The very first tables were purely practical affairs: flat surfaces with which to keep objects off the ground or simple trestles put up for meal times and afterwards dismantled. Tables with attached legs, joined by heavy stretchers fixed close to the floor, appeared in the 15th Century, followed by leaved draw top tables, usually made of elm or oak, which meant the table could be doubled in size.

From the middle of the 16th Century onward tables began to reflect the evolving design tendencies. As domestic tastes grew more sophisticated furniture followed suit and became more decorative, although the large dining table remained functional and straightforward and showed few stylistic changes. The French and Italian fashions of the 17th and 18th Centuries saw an abundance of elegant occasional console or side tables, often inlaid with marquetry or marble and – influenced by the increasing influences of the East – lacquered and highly polished.

These small tables were light, often moveable and seen at their best unadorned or with a pair of candlesticks. Half-moon shaped console tables attached to the wall with S brackets and with two legs at the front were narrow, suitable for a hall or passageway, and may have held a silver salver for visiting cards. A whole range of particular functions was now being addressed:  card playing, needlework, tea drinking and letter writing.  And in the present day we need them just as much: we might put a lamp on them, photographs, books or a glass of wine; play games on them, or place a bowl for our keys. These little gems are not just appealing, but constantly useful.

The earliest piece here is a Dutch marquetry side table – lately the dressing table of Mary, Duchess of Roxburghe – made from walnut and kingwood with a gorgeous inlaid design of a fruit basket and flowers.  The top dates from the late 17th Century and the beautifully proportioned whole is the very antithesis of heavy brown furniture. It has a long slim drawer, tapering legs and glows like burnished gold.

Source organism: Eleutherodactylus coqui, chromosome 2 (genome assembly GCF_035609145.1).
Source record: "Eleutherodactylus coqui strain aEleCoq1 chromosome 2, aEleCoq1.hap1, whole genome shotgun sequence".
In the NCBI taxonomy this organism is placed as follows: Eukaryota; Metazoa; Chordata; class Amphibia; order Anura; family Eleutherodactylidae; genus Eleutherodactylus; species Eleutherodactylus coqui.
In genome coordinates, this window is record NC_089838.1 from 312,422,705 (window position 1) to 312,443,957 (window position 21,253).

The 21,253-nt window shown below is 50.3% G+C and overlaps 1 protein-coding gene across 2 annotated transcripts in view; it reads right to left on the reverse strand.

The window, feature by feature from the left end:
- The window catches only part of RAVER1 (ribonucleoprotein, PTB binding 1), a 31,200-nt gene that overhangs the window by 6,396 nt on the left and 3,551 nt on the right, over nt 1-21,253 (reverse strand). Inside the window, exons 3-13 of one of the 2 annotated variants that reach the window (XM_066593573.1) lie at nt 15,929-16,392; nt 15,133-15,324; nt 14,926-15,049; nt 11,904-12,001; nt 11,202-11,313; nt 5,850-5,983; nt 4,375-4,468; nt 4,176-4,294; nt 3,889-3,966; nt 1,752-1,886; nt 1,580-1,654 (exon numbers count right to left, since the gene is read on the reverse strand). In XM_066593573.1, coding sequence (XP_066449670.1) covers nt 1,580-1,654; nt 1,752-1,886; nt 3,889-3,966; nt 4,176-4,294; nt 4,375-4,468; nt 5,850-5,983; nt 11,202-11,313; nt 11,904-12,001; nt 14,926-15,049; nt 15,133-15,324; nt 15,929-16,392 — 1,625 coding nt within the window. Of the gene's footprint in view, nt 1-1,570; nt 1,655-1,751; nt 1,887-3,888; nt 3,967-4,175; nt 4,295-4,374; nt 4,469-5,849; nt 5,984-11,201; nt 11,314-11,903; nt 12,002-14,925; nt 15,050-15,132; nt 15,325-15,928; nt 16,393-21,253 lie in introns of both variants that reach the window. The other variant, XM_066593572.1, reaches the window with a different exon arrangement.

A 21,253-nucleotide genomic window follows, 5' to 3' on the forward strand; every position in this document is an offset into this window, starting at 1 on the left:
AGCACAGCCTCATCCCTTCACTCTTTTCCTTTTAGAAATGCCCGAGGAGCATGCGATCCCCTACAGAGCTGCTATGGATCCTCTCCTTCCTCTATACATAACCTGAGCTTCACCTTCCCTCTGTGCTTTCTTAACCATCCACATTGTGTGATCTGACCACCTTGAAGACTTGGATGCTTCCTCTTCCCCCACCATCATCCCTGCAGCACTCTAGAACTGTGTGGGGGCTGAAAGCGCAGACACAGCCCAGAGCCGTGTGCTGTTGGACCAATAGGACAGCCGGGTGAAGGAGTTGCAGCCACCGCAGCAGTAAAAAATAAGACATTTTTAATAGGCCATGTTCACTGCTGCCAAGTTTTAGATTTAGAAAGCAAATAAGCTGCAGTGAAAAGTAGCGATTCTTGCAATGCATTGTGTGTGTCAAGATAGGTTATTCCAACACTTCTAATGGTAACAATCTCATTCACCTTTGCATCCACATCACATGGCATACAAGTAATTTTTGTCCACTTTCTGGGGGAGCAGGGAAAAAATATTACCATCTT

The George III card table, with its intricate blind fretwork frieze, folds out to double in size and reveal a baize top, a feat of Georgian design: it’s the ultimate spare table for games and jigsaws and stands on solid square legs. Another practical piece from the Georgian era, perhaps for the entrance hall, is a satinwood table with a mirror and shelf above, the top painted to simulate porphyry.

A little jewel of an occasional table from the ebullient Regency period is a lovely rosewood piece with a painted trompe l’oeil top simulating 24 squares of different marbles; it has a slim drawer and graceful out-swept legs.

The William IV pedestal side table is made from laburnum, which was more commonly used for archery bows and musical instruments.  It has rounded corners and an astonishing design of radiating veneers. Imagine a bowl of roses on it, one perfect fallen petal reflected in the glossy top.


From the mid 19th Century a thing of real beauty: a honey-coloured French marquetry writing table where the design of flowers and leaves in tulipwood and kingwood is so delicate that they appear almost to float.

Or there is a French mid-20th Century console table made from Indian rosewood and faux vellum, the top a half-moon shape on a solid pedestal base. And who could fail to be beguiled by the circular Art Deco ‘Surprise’ drinks table, where the centre panel, when pressed, pops up to reveal a Bakelite tray containing bottles and glasses?

Then there is the Augustus Brandt bespoke option: a slim, narrow side table made from Macassar wood, ebony and boxwood with a glass inset top would fit beautifully against any wall that can be made to order in various sizes in six to eight weeks.

You don’t think you need a side table until you have one; then you will wonder how you managed without it.


Lucy Deedes has written for the Daily Telegraph, the Daily Mail, Saga magazine, Country & Townhouse magazine, had regular columns in the Scottish Field and Country Illustrated magazine.

For  inspiration, pay a visit to our extensive showrooms in Petworth, home to room sets featuring bespoke, antique and contemporary pieces. Our adjacent lifestyle store offers a choice of homewares, accessories and gifts for everyone from children to the family pet.

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